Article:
Following the disclosure of an alleged SQL injection vulnerability on the website of the National Lottery in UK, Camelot Group plc, the company responsible with operating it, claims that no sensitive information regarding its registered users has been compromised.
We have previously reported that a group of white-hat hackers have documented what they claimed to be an SQL injection attack against national-lottery.co.uk. Two screenshots revealing a listing of the database tables and partial login credentials for an administrative account have been published.
However, because the first part of the URL was blotted in the screenshots, allegedly to prevent ill-intentioned replication of the attack, it opened door to speculation whether this concerned the main www.national-lottery.co.uk website or another subdomain with an unspecified purpose.
Because we have outlined the possible risks to the privacy of lottery players, if indeed the main database has been compromised, we have been contacted by the Media Relations Manager of Camelot Group, Mr. Rob Dwight, who has made it clear that "The National Lottery website is a safe and secure way for players to enjoy playing National Lottery Games, and has been since the launch of our interactive services in 2003."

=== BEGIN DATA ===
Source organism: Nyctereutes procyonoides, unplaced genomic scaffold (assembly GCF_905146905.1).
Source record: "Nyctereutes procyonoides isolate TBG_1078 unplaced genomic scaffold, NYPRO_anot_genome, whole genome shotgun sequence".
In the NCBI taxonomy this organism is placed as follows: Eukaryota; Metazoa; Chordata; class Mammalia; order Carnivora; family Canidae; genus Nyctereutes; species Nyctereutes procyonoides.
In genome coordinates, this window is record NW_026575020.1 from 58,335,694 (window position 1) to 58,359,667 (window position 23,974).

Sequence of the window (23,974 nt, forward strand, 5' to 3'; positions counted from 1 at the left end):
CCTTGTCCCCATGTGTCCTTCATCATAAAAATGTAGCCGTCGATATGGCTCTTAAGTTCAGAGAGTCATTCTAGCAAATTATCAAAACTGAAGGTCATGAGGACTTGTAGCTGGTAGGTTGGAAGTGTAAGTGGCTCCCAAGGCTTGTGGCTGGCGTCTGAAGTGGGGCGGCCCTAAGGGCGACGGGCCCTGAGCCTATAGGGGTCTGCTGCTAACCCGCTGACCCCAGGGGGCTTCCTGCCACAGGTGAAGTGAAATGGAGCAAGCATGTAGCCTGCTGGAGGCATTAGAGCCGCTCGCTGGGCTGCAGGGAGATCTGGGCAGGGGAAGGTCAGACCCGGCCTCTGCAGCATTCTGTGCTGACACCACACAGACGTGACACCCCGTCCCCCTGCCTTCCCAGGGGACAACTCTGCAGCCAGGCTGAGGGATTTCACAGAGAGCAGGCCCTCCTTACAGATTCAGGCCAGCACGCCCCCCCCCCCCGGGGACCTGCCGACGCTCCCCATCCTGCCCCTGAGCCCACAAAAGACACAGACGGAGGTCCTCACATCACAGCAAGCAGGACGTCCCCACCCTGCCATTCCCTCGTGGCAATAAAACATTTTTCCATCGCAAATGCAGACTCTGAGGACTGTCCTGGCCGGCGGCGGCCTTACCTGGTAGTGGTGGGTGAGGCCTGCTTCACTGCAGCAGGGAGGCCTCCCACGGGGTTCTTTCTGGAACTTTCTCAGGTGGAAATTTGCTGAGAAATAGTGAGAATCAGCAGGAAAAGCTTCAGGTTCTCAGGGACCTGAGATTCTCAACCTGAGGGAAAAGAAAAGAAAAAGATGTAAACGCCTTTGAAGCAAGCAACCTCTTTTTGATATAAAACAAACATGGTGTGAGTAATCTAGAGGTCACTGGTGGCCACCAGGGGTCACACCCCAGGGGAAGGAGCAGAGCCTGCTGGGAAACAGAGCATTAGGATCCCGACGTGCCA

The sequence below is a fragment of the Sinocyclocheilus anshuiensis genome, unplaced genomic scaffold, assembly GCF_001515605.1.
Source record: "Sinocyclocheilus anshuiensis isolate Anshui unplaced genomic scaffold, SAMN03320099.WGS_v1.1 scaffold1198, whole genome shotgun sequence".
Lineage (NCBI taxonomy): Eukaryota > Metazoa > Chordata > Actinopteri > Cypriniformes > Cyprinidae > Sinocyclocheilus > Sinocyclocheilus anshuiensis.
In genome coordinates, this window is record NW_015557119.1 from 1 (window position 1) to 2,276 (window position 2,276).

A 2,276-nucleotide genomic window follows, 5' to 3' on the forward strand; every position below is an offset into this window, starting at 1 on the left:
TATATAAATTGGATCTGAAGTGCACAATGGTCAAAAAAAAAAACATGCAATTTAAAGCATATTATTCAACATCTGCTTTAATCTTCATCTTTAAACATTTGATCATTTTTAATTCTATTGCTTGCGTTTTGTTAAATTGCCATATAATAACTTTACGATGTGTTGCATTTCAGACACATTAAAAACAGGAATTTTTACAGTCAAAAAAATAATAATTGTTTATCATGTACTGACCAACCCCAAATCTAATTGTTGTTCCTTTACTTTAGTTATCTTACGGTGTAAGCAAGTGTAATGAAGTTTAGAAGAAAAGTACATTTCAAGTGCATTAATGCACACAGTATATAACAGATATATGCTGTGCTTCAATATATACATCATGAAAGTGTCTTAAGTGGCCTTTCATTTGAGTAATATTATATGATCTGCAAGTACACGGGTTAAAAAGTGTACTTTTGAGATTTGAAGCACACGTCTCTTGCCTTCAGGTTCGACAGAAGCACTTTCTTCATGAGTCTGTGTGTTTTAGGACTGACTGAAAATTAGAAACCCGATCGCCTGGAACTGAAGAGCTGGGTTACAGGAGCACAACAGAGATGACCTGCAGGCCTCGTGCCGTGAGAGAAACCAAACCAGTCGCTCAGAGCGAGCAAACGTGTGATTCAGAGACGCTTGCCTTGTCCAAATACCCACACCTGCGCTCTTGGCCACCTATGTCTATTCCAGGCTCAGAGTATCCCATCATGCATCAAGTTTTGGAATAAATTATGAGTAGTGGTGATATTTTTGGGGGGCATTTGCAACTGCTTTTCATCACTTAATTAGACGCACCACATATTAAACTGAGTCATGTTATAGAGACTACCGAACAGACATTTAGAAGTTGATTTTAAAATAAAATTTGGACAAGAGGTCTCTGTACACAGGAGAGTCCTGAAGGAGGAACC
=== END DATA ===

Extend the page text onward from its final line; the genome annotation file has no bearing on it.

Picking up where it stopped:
"Camelot can confirm that the main player site at http://www.national-lottery.co.uk has not been compromised, as outlined on softpedia.com. As a result, there is no risk to company or player information," the company representative notes.
Mr. Dwight has not specified if an SQL injection vulnerability affected a different page hosted on a national-lottery.co.uk subdomain, but he has pointed out that "We do our utmost to continually ensure that our interactive systems are as secure as possible, and regularly review the extensive measures in place to safeguard our players." He has also stressed that "We have implemented industry standard technical solutions to protect our systems and to ensure that player information is kept secure at all times."
Camelot Group plc is licensed by UK's National Lottery Commission to operate the lottery games. The company has been managing the National Lottery project since its launch in 1994, and has just begun its third consecutive 8-year license period at the end of January 2009. According to its own description, "Camelot manages the National Lottery infrastructure, designs new games, develops the marketing support for lottery products, provides services for players and winners, and runs the network that sells tickets to players in partnership with 26,000 retailers UK-wide."
UK National Lottery's Operator Denies SQL Injection
The privacy of the players has not been put at risk